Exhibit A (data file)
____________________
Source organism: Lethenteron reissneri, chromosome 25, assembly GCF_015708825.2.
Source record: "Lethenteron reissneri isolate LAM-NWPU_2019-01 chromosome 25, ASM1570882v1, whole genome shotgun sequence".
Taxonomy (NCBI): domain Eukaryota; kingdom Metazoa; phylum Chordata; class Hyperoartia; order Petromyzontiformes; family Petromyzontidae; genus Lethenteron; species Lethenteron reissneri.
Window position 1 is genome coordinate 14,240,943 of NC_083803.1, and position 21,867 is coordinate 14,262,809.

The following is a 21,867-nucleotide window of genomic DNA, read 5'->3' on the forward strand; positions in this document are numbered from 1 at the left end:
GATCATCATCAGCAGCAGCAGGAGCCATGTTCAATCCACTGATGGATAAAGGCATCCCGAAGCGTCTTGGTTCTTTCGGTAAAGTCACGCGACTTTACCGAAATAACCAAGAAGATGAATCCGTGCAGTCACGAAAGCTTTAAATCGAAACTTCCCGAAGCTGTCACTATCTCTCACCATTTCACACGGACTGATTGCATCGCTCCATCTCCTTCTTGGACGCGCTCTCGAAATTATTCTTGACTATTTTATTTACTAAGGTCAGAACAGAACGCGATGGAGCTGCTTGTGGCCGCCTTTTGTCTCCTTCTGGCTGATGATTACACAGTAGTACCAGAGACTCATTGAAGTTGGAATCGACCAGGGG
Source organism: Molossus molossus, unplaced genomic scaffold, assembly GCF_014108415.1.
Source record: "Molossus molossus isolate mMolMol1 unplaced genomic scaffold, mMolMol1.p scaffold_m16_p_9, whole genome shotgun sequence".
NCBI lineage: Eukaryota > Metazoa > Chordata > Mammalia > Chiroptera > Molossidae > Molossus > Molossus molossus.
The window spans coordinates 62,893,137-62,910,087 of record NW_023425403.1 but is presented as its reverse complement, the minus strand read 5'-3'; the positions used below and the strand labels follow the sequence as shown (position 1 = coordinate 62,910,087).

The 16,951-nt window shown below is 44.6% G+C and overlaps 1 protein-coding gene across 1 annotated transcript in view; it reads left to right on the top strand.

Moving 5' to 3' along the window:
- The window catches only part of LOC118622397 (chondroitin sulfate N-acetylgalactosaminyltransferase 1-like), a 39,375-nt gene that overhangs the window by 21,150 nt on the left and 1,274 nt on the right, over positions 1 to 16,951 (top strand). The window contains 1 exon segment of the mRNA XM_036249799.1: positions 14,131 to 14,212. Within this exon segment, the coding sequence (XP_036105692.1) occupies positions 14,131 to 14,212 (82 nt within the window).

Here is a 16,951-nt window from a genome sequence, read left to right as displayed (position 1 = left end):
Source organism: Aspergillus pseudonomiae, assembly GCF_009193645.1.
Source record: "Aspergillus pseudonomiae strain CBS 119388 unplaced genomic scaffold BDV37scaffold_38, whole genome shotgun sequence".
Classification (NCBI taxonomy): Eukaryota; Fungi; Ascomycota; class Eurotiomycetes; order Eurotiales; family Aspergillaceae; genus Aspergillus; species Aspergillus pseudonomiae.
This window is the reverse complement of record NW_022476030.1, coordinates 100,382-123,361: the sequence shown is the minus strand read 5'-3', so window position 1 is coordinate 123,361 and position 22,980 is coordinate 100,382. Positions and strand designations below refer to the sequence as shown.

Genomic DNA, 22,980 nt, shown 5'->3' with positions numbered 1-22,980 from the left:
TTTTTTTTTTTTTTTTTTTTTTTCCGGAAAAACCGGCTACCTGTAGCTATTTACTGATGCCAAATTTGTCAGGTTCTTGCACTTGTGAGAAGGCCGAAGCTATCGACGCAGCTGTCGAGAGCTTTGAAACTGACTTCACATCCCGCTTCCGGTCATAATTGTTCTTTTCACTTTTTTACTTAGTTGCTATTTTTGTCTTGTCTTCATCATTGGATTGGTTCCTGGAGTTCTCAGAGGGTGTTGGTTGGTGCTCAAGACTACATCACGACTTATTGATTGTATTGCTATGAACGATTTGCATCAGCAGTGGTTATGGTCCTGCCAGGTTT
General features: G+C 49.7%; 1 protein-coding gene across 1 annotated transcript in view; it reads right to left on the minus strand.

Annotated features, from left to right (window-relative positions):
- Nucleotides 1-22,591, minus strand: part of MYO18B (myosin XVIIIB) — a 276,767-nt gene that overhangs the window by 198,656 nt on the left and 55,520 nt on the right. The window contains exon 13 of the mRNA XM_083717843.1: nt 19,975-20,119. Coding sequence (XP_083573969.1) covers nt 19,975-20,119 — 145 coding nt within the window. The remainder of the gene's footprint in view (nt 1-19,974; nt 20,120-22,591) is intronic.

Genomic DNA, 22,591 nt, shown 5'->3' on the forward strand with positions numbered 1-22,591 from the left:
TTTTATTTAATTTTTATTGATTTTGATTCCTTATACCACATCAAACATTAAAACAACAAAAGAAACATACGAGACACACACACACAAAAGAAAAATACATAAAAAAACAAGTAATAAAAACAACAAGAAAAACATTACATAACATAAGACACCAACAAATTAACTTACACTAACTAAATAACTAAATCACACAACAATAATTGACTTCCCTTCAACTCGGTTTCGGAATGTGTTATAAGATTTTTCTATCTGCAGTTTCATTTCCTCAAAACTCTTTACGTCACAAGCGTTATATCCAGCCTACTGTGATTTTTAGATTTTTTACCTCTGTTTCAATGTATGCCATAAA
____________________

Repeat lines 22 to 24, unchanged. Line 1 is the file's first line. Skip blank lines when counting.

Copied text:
Annotated features, from left to right (window-relative positions):
- Nucleotides 1-22,591, minus strand: part of MYO18B (myosin XVIIIB) — a 276,767-nt gene that overhangs the window by 198,656 nt on the left and 55,520 nt on the right. The window contains exon 13 of the mRNA XM_083717843.1: nt 19,975-20,119. Coding sequence (XP_083573969.1) covers nt 19,975-20,119 — 145 coding nt within the window. The remainder of the gene's footprint in view (nt 1-19,974; nt 20,120-22,591) is intronic.

Genomic DNA, 22,591 nt, shown 5'->3' on the forward strand with positions numbered 1-22,591 from the left: